Robert please tell us about yourself, your passion for food, why you think it’s important in be involved with Forever Oceans:

I am currently in the process of preparing the JWU Marriott Charlotte for a July opening in uptown as the Executive Chef of Dean’s Steakhouse. 

Despite being extremely busy planning the opening of a 400 room hotel with 3 restaurants (one of which is a seafood focused oyster bar), I still think it is important to be on the Forever Oceans Culinary Board and contribute towards its mission. 

I fell into kitchen life, and where I fell in love with it was cooking in Maryland, where Chesapeake seafood was the heartbeat of restaurants there. Seafood every which way: broiled, fried, sauteed, baked, and just about all of it made better by loading it up with blue crab imperial. As amazing as the seafood was at the restaurants I worked in, growing up in my home it was not something that typical families had access to or could afford, unless you lived directly on the coast and in the right fishing town. 

I would love to see seafood become more approachable and available for everyone, not only because it is delicious and good for you, but because it is in many ways a superior protein that needs to help carry us into the future. But for that to happen, we need companies like Forever Oceans to create ways to produce quantities of high quality fish in an environmentally friendly, sustainable way. 


What should we look for when purchasing fish:

The most important thing you can do when purchasing fish is to educate yourself and do a little research. Research to know what fish in your area are sustainably caught or raised, what is in season, and which fish are likely caught in ways that are damaging to the sea and dwindling populations of fish.  

Then seek out a fish market or another shop that specializes in fresh fish, and ask a lot of questions to the fishmonger in the shop. If they are enthusiastic about the fish, and speak knowledgeably about the species of fish, where they source it from, and its culinary uses, then you have found your shop. Become a regular, it is certainly worth a little extra drive if needed.


Thank you chef, what would you like to cook for us today?

This is a simple dish using Forever Oceans Kahala that turns out beautiful everytime. Kahala Poached in Dashi with Bok Choy & Shiitake Mushrooms. Dashi gives a deep and superb flavor to this zesty broth. Poaching is a pretty, gentle way of cooking the Kahala. Make sure to leave the skin on to keep it from breaking up and falling apart as the stock gradually simmers and infuses all those wonderful flavors together.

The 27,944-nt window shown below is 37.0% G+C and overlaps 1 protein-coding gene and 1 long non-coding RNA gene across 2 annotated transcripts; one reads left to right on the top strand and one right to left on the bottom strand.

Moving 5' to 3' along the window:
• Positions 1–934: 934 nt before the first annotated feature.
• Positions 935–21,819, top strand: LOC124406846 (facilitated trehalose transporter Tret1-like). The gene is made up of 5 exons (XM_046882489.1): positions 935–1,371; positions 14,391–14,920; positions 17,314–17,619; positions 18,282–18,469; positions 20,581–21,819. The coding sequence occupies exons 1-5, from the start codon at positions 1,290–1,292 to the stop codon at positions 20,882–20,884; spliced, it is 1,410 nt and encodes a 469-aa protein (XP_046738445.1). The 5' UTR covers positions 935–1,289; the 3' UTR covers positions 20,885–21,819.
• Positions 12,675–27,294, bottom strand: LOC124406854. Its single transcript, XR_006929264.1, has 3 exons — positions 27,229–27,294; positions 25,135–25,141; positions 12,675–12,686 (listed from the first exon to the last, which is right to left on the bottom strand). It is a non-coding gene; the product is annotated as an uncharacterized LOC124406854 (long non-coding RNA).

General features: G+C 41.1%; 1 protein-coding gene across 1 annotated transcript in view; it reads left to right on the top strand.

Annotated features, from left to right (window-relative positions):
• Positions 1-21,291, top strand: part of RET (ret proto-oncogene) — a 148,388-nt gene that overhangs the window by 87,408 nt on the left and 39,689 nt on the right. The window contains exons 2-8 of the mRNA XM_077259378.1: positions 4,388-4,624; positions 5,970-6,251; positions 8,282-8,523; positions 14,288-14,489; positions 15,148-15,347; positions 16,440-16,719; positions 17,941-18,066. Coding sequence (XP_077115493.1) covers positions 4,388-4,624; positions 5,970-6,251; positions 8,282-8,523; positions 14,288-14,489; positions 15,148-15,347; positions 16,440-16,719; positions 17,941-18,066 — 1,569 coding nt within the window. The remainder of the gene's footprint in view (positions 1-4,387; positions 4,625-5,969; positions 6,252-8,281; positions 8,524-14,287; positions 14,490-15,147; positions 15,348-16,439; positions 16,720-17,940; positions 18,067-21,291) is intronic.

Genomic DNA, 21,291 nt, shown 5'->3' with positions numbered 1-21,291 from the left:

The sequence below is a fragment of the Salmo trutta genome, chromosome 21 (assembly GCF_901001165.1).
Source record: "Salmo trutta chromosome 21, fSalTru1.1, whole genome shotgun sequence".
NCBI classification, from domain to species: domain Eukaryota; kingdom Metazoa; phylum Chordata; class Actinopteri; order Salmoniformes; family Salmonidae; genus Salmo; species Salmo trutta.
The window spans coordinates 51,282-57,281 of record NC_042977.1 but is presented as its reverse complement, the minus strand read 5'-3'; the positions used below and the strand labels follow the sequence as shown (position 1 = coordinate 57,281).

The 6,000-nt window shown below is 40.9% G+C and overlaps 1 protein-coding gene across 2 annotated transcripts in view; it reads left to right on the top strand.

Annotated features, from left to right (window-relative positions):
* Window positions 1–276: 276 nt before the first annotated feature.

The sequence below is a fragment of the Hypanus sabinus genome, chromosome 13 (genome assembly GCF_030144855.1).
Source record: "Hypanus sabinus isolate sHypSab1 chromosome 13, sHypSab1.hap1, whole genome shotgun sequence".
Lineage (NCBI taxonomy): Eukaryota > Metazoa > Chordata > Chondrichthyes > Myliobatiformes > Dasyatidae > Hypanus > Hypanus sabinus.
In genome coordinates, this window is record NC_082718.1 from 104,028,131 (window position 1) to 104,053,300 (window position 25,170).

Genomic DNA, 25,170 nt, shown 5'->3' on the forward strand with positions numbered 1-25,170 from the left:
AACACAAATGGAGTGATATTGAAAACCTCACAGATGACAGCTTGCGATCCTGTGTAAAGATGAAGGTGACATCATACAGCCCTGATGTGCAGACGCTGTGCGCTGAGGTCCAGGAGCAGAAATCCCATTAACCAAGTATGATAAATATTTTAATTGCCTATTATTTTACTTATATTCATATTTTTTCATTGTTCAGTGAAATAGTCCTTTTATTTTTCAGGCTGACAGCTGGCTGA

Kahala Poached in Dashi with Bok Choy & Shiitake Mushrooms

Serves 4


4x 6oz Kahala fillets

1 quart dashi, or substitute low sodium organic vegetable stock

4 heads of baby bok choy, raised clan and split in half

2 cups sliced shiitake mushrooms

1 Fresno chili, sliced thinly

2 tablespoons ponzu

1 teaspoon sesame oil, plus 2 more teaspoons for garnishing

2 tablespoons neutral cooking oil, such as grapeseed, vegetable, or light olive oil

¼ cup sliced green onions, reserved white and light green parts for dashi


Freshly ground black pepper



Pour dashi into a wide saute pan, deep enough to hold all the ingredients. Heat gently over medium heat on the stove until just beginning to boil, turn down to maintain the heat just under a simmer, around 180’F. Season with the sesame oil, ponzu and salt to taste.

Place bok choy, mushrooms and chili into the broth.


Heat 1 tablespoon of neutral oil in a large nonstick saute pan over medium high heat until the oil begins to shimmer and slide around the pan easily. Add the fish fillets and sear for 60 to 90 seconds or until lightly brown.


Carefully remove each fillet from the pan and gently place them in the broth with the vegetables. Allow to poach until the flesh is almost cooked through and firm to the touch, about 3 to 4 minutes. Turn off the heat.


Remove vegetables from the pan and divide equally between 4 wide soup bowls, top with the cooked Kahala fillets. Ladle broth over and garnish with green onions and more sesame oil.

Original recipe:

Chef Robert Reinken

Executive Chef of Dean’s Steakhouse, 

JWU Marriott Charlotte